My dad (pictured first in the second row) grew up with thirteen siblings: Daisy Maria, Esther, Jolly, Stephen, Rachel, Clara, Elias, Joey, James, John, David, Samson, and Starling. Nine of them followed him to the states beginning in the sixties. When I was a child, our extended family got together at least once a year for a christening. Everyone ate and slept in the same house. My uncles, who are a boisterous bunch, kept the booze flowing. They pulled pranks on anyone they could catch off guard and told outlandish tales that grew taller and taller with each drink. My aunts made sure we were all well-fed. Squeezed in the kitchen, they boiled rice, ground spices, and shared stories of family back home.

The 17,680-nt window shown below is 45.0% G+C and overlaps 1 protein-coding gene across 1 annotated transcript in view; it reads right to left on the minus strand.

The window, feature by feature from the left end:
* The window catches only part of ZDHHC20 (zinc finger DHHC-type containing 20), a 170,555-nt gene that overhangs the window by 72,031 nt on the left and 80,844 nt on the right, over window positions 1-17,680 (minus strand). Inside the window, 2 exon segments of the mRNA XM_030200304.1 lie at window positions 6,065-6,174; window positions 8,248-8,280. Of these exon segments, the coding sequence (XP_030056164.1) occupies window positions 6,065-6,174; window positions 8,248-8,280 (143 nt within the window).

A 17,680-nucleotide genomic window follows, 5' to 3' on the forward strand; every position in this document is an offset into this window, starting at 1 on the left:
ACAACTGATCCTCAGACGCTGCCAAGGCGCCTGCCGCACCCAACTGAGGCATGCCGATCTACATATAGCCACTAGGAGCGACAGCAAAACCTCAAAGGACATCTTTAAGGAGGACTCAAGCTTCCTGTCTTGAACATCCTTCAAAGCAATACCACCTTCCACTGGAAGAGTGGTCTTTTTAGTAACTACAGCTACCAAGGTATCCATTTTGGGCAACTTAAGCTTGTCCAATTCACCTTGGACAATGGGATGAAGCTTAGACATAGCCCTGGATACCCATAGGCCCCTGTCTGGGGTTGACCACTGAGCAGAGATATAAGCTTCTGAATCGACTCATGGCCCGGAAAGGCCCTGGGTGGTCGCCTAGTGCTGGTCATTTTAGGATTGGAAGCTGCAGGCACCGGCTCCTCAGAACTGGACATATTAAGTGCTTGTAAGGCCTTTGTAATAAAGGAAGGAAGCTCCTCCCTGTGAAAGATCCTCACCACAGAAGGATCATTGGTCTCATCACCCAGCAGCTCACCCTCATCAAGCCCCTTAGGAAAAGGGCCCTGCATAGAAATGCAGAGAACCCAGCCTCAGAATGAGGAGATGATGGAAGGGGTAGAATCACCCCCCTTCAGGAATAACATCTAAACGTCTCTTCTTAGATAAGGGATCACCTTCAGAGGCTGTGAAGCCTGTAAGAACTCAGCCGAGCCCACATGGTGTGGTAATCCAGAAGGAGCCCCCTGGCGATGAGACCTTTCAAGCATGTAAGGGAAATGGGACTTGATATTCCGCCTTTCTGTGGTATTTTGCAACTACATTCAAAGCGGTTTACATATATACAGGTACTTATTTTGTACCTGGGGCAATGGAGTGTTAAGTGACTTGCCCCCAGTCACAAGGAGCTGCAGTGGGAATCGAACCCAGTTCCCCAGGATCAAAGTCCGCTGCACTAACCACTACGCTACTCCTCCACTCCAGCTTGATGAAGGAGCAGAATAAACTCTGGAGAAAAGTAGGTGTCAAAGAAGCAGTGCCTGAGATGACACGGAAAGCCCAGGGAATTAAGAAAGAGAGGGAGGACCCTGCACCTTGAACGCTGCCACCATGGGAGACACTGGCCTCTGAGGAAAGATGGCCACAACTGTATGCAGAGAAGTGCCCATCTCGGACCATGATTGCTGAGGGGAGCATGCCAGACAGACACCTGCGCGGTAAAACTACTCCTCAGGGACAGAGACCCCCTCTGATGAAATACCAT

In Chicago and other major urban centers, fresh curry leaves are often sold in the produce section of Indian grocery stores. Select leaves that smell strong and have smooth edges. Avoid brittle leaves - a sure sign that they are sapped of flavor. Curry leaves thrive in warm climates. My Uncle Joey and my Uncle Jimmy who live in Florida faithfully bring huge bunches of curry leaves to our family reunions. On the last day of every get together, they are divided in a come-one-come-all sort of fashion. I’ve nearly been trampled trying to claim my share. If you fall for them too and bask in a warm climate, why not plant a small tree in the yard.
Curry leaves are best used fresh. To preserve your loot, dry the leaves and fold them in a paper towel. Place them in an air tight bag (or container) and store them in the refrigerator for about 2 weeks.